Doctoral dissertation




Supervising institution:


Rafał Brygoła

dr hab. Jacek Pniewski

Wydział Fizyki, Uniwersytet Warszawski


In the dissertation, the problemof measurementand characterization of surface topography of soft contact lenses usingatomic force microscopy (AFM) and confocal microscopy was studied. The main goalsof the work were: to analyzestatistical parameters of popular contact lenses and to develop a uniform procedure for measuring contact lens surface using AFM.
In the main experiment surface topography of seven silicone-hydrogel lenses was measured. A hypothesis was confirmed that material type and surface treatment process influence the surface topography. It was proved that new generation lenses exhibit smaller roughness that older ones.
The impact of the type of AFM probe on surface topography measurements was also investigated. As a result of modification of the probe surface using trimethoxy(propyl)silane, the ability to visualize the surface topography of the material has been achieved, which, due to the strong attraction of the probe to the surface was not possible in the tapping modewith standard silicone probe.
An important aspect analyzed in the dissertation waso understand the process of accumulation of deposits on the lens surface during wear. In the work the surface topography of both new and used lenses were investigated to analyze changes that occur during daily use. In the experiment the lens surfaceswere compared for two regimes of care: continuous operation and lenses subjected to daily care. The lenses used inthecontinuousregimeexhibited higher roughness in comparison with the new lenses.This result is not obvious since for certain lens types lower roughness is achieved during use because of deposits that fill gaps in the surface. The measurement of lenses subjected to the daily procedure of cleaning resulted in lower surface roughness when compared with lenses in the continuous regime of operation.In the case of both care procedures the roughness was still higher than in the case of new lenses. Changes in the surface topography of one-day contact lens that result from the wearwere also investigated. Similarly to monthly lenses for one-day lenses the surface topography changes were observed but at the same time were smaller than for monthly lenses due to shorter time of operation.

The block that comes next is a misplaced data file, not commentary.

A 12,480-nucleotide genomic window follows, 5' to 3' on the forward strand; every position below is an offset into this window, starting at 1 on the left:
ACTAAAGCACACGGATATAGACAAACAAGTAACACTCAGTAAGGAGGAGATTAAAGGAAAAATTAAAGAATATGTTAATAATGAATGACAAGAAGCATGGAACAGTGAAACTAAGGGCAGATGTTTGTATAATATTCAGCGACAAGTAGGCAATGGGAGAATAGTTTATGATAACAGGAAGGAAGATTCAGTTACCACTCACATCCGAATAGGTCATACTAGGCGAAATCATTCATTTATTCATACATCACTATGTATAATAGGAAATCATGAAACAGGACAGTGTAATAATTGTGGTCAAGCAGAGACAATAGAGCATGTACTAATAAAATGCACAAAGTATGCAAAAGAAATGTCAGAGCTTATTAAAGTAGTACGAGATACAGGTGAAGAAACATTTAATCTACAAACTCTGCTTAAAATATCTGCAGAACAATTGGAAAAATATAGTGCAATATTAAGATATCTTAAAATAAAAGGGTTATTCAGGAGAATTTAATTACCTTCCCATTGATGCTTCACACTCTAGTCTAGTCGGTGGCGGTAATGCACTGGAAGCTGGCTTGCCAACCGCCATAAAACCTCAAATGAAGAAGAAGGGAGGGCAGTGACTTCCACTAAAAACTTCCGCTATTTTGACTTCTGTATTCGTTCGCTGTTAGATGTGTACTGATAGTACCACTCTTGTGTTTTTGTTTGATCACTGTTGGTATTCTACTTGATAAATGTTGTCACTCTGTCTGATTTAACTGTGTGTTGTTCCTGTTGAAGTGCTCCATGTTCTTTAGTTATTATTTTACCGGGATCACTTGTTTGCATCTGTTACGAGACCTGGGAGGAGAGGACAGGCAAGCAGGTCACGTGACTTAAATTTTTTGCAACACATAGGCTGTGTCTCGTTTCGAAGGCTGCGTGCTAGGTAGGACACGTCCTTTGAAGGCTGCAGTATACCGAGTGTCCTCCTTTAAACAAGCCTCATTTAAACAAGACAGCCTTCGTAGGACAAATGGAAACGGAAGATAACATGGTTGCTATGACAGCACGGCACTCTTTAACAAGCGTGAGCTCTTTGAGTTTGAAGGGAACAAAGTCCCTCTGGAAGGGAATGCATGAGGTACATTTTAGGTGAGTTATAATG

The possibility of characterizationof the surface topography of contact lenses using confocal microscopy was also investigated. The use of this type of microscope is cheaper and less invasive than of AFM, and potentially allows to inspectchanges during the daily use. The images were analyzedthat are distributions of maximum optical response. The obtained results show that there is a relationship between the surface roughness of the lenses and the optical response, however, it is not possible to use the commonly used global statistical parametersto evaluate and compare the surface roughness of the lenses.
An attempt was made to develop a parameterrelated to the surface roughness of contact lenses using the optical response obtained with aconfocal microscope. However, preliminary analysis showed that despite the visualdifferencesbetweenthe images, the global statistical parametersused in the analysis of the AFM images are not applicable to the analysis of confocal microscopic images.
Additionally, granulometric analysis of the confocal microscope images was performed, which gave an inconclusive result, suggesting that the index related to surface roughness should be developed using more advanced local image analysis methods or other numerical tools.